Sisters Are.…

“Sisters are blossoms in the garden of life,” Author Unknown

“Sister to sister we will always be, a couple of nuts off the family tree,” Author Unknown

“A sister shares childhood memories and grown-up dreams,” Author Unknown

“Sisters may share the same mother and father but appear to come from different families,” Author Unknown

“You can kid the world, but not your sister,” Charlotte Gray English author and professor

“May and I are sisters. We’ll always fight, but we’ll always make up as well. That’s what sisters do: we argue, we point out each other’s frailties, mistakes, and bad judgment, we flash the insecurities we’ve had since childhood, and then we come back together. Until the next time…” Lisa See, in Shanghai Girls

“Having a sister is like having a best friend you can’t get rid of.  You know whatever you do, they’ll still be there,” Amy Li, author

“If you don’t understand how a woman could both love her sister dearly and want to wring her neck at the same time, then you were probably an only child,” Linda Sunshine, author and editor

“Children of the same family, the same blood, with the same first associations and habits, have some means of enjoyment in their power, which no subsequent connections can supply…” Jane Austen, Mansfield Park, 1814

“Sisters are probably the most competitive relationship within the family, but once the sisters are grown, it becomes the strongest relationship,” Margaret Mead, anthropologist

“We acquire friends and we make enemies,…. our sisters come with the territory,” Evelyn Loeb, author

“Sisters share the scent and smells – the feel of a common childhood,” Pam Brown, Australian poet.

“Sisters annoy, interfere, criticize.  Indulge in monumental sulks, in huffs, in snide remarks.  Borrow.  Break.  Monopolize the bathroom.  Are always underfoot.  But if catastrophe should strike, sisters are there.  Defending you against all comers,” Pam Brown, Australian poet.

“I don’t believe an accident of birth makes people sisters or brothers.  It makes them siblings, gives them mutuality of parentage.  Sisterhood and brotherhood is a condition people have to work at,” Maya  Angelou, poet and author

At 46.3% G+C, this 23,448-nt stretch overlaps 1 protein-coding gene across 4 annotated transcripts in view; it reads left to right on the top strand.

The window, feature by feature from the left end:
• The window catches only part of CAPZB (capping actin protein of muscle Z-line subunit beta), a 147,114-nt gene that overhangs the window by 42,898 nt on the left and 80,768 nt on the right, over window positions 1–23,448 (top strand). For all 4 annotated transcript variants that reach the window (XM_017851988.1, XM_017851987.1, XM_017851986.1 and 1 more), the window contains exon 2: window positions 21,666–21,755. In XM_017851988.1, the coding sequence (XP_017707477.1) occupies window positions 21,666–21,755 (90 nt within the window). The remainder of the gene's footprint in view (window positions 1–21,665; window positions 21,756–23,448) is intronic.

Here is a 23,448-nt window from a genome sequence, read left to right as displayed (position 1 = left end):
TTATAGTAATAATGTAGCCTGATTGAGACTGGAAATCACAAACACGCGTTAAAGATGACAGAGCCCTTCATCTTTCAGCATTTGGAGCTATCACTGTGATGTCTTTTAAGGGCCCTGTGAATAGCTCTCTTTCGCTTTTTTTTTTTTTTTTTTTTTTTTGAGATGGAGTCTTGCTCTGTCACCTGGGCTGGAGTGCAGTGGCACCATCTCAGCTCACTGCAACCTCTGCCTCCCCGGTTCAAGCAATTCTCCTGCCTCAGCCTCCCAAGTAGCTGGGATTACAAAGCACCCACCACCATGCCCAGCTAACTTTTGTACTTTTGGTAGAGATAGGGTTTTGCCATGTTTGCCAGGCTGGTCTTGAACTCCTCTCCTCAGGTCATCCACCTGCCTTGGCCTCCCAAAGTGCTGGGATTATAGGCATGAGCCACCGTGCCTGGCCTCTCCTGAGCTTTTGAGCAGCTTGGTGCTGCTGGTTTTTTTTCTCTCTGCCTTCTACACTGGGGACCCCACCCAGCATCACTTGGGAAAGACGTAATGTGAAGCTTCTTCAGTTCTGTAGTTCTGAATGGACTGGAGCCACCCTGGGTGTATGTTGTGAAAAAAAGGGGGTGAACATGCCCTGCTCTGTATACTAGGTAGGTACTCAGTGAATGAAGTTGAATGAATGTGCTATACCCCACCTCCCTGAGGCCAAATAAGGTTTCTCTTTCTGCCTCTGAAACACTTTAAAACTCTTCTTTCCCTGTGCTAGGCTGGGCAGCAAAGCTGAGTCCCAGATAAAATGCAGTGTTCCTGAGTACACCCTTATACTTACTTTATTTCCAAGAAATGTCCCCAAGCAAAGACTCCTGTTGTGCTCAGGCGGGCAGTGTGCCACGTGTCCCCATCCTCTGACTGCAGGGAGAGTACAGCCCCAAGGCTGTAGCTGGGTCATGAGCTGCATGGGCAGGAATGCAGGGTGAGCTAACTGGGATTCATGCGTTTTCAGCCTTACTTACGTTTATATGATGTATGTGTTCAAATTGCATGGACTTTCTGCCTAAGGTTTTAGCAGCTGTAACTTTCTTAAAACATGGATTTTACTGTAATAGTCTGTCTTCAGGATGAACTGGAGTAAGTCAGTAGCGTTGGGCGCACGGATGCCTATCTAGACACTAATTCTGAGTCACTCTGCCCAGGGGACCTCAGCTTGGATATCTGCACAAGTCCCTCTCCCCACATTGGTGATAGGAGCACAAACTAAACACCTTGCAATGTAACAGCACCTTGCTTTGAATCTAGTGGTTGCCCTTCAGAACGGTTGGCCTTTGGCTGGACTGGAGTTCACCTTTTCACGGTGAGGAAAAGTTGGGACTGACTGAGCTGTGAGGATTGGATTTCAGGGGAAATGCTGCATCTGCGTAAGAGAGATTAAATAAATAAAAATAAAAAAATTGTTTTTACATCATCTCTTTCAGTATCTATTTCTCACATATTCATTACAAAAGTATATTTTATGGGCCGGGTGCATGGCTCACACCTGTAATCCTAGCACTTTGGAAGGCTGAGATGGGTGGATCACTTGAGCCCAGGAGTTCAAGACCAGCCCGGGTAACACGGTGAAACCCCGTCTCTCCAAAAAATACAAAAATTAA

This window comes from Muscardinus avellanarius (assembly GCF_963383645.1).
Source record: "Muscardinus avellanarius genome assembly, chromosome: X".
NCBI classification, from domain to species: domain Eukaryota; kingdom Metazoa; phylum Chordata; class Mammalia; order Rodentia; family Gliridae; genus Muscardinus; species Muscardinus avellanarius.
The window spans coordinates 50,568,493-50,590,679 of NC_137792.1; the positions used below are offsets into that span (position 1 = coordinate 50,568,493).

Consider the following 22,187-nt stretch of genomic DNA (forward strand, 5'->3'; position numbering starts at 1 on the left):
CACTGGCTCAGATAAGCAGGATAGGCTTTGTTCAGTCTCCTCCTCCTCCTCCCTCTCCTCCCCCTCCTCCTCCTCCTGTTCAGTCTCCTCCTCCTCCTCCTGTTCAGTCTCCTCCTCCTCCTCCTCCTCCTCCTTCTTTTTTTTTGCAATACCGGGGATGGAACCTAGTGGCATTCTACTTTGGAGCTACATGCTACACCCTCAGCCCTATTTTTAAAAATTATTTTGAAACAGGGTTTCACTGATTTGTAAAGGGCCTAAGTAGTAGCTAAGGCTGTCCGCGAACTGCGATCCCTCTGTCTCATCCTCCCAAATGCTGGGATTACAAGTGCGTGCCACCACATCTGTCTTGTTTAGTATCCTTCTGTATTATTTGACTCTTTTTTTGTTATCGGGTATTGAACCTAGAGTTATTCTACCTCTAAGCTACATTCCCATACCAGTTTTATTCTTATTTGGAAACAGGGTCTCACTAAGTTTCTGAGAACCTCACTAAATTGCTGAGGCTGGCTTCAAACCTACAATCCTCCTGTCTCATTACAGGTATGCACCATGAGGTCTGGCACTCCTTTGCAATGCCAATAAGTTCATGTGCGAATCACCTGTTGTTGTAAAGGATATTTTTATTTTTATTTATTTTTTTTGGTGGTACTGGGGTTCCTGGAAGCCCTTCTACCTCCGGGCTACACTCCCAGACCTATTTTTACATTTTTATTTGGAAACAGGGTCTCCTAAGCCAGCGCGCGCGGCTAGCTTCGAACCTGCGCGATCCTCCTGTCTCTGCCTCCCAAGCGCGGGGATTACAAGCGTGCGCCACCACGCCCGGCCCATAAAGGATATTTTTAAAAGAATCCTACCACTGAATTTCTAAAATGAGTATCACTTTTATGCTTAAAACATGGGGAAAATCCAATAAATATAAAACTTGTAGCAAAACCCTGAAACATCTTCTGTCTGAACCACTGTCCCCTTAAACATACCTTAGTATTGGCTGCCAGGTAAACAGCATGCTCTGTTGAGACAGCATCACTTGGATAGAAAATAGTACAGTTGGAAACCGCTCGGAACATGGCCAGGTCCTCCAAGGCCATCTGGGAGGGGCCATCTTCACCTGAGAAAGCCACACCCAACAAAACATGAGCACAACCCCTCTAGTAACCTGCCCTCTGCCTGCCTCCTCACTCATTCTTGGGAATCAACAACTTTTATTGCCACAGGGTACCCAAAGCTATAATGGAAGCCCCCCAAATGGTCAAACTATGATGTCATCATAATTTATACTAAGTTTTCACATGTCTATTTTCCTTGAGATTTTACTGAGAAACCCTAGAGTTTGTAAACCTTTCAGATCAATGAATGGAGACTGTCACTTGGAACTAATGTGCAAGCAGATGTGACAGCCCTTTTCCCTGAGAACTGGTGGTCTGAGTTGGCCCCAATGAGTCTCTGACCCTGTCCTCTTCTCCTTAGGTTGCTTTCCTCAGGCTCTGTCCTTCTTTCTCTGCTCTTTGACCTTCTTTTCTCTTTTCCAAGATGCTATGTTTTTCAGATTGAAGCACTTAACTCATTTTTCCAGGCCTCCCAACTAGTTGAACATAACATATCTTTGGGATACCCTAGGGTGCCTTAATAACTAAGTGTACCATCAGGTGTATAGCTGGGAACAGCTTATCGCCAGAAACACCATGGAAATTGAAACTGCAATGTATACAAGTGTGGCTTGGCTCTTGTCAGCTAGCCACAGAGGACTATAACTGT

“Sisters function as safety nets in a chaotic world simply by being there for each other,” Carol Saline along with photographer, Sharon Wohlmuth, has co-authored five photo-essay books. Their most popular, Sisters, spent 63 weeks on The New York Times bestseller list and sold over one million copies.

My sisters are all of these and much more. Together we face the world, even when we cannot face each other. Their children and grandchildren are a part of me and mine, in a way I cannot define. Time, distance, death does not break the bond we worked hard to make, no matter the bittersweet of anger, hurt, broken trust….

We are sisters…..

©2016 Susan Kendall. All rights reserved


Living a ritualistic life…….

One Easter Sunday I sat in our Illinois church home. I listened to the story I have heard annually all of my life. The story of how Peter denied he was a follower of Jesus.  I remembered when I first realized without the stories of Judas betraying Jesus, Peter denying Jesus and Paul persecuting Stephen and being blinded on the road to Damascus there might not be a religious movement we now know as Christianity. Around the same time as the Christianity epiphany, I made the leap to the reasons for the collection of stories that brought forth the Jewish monotheistic faith…

One God focuses our faith…..

One God consolidates our thoughts…..

One God gives us a universal reason for working together….

One God allows us to pray, worship and share our spiritual rituals with each other…..

Spiritual rituals sooth our souls….

Spiritual rituals allow us to be present…..

Spiritual rituals remind us to be mindful of our better selves….

Spiritual rituals calm our troubled minds…..

God is good…..

Embracing the ebb and flow of my walk with God strengthens my faith in good…..

Honoring the good in my life holds evil at bay….

Celebrating the good in Christmas, Lent, Easter, Epiphany, All Saints Day gives me common ground with my family and friends…..

All is well and good with my soul……


©2016 Susan Kendall. All rights reserved


Happy Mothering Day…


…is fundamental to all beings.

…involves nurturing and raising children.

…extends far beyond biology and bodies.

…is the act and practice of love and the passing on of knowledge.

…occurs across multiple times and spaces

…is political.

…is life.